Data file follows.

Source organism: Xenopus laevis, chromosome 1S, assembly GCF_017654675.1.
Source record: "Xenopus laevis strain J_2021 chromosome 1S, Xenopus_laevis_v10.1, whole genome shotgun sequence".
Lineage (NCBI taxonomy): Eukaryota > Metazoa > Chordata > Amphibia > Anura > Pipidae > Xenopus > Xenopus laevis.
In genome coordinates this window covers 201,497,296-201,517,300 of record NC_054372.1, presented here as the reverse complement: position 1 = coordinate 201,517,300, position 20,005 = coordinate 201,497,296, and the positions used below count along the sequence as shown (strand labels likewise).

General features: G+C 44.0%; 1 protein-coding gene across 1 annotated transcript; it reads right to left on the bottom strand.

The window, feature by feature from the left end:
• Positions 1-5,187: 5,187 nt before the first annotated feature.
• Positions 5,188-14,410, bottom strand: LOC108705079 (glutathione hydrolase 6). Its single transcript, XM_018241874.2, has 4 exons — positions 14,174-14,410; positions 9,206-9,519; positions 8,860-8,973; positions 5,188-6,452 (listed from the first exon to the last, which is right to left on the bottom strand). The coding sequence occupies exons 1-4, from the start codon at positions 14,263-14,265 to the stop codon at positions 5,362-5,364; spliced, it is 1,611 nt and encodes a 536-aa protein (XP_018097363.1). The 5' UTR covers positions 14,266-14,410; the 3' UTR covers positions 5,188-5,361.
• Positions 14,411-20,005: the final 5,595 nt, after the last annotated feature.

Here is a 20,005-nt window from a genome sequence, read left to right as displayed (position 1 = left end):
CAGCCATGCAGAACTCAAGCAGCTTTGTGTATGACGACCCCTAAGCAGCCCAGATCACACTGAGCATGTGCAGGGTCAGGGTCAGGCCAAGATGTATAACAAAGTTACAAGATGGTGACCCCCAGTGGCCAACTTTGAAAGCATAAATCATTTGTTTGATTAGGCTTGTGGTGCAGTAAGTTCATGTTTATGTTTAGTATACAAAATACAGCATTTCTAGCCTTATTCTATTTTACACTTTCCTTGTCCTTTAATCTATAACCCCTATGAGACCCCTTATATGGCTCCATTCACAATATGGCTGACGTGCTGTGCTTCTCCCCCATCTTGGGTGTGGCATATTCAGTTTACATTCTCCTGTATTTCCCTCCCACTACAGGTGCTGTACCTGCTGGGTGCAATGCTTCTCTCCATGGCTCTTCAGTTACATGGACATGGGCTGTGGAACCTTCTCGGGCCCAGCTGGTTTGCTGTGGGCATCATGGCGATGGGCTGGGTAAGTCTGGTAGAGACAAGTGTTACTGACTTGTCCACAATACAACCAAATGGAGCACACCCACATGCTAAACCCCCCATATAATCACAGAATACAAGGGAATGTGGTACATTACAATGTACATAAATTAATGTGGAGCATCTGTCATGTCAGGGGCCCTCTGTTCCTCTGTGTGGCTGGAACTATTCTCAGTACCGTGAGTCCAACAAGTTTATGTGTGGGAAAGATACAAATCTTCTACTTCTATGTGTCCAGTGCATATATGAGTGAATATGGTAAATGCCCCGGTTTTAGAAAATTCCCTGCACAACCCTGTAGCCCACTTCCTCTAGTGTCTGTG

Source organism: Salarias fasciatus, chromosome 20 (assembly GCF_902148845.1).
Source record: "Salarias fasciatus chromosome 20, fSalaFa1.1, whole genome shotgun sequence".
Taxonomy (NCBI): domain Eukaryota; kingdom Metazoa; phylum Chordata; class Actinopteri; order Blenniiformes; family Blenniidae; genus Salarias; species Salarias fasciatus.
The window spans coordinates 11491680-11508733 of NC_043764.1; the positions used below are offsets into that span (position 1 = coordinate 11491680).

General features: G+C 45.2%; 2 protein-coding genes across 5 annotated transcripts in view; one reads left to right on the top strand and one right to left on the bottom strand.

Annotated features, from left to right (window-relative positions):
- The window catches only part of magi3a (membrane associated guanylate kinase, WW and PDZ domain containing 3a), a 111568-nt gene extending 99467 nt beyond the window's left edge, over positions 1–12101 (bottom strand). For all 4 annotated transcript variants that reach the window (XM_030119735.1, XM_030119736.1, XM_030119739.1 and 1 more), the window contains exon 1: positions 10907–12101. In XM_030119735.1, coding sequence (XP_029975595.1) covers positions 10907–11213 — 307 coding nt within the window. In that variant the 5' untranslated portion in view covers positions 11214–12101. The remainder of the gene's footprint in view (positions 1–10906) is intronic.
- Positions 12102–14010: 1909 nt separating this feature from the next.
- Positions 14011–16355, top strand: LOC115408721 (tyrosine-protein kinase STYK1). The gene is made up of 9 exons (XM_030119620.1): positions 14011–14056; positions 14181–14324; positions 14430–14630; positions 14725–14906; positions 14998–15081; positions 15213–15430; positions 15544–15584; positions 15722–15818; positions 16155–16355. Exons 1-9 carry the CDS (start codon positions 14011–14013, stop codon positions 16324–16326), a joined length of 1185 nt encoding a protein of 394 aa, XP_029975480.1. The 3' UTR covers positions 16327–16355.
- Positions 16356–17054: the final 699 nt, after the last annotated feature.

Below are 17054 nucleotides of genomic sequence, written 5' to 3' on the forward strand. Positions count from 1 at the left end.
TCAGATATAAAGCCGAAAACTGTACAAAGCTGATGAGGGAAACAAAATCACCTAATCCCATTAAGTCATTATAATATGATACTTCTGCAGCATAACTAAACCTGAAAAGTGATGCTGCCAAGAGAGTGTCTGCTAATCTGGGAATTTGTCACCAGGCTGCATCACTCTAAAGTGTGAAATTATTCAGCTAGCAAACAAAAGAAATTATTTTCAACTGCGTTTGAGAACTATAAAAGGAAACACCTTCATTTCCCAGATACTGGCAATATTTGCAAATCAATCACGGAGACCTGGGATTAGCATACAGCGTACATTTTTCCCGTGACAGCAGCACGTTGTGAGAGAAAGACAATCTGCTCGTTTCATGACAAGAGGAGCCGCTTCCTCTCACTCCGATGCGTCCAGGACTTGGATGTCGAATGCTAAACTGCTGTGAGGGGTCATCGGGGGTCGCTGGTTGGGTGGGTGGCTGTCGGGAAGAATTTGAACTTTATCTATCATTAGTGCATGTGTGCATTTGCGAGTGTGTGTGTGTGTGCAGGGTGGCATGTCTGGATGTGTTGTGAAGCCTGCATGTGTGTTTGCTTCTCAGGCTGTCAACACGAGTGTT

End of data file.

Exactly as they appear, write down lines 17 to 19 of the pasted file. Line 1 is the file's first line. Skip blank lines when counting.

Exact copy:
Annotated features, from left to right (window-relative positions):
- The window catches only part of magi3a (membrane associated guanylate kinase, WW and PDZ domain containing 3a), a 111568-nt gene extending 99467 nt beyond the window's left edge, over positions 1–12101 (bottom strand). For all 4 annotated transcript variants that reach the window (XM_030119735.1, XM_030119736.1, XM_030119739.1 and 1 more), the window contains exon 1: positions 10907–12101. In XM_030119735.1, coding sequence (XP_029975595.1) covers positions 10907–11213 — 307 coding nt within the window. In that variant the 5' untranslated portion in view covers positions 11214–12101. The remainder of the gene's footprint in view (positions 1–10906) is intronic.
- Positions 12102–14010: 1909 nt separating this feature from the next.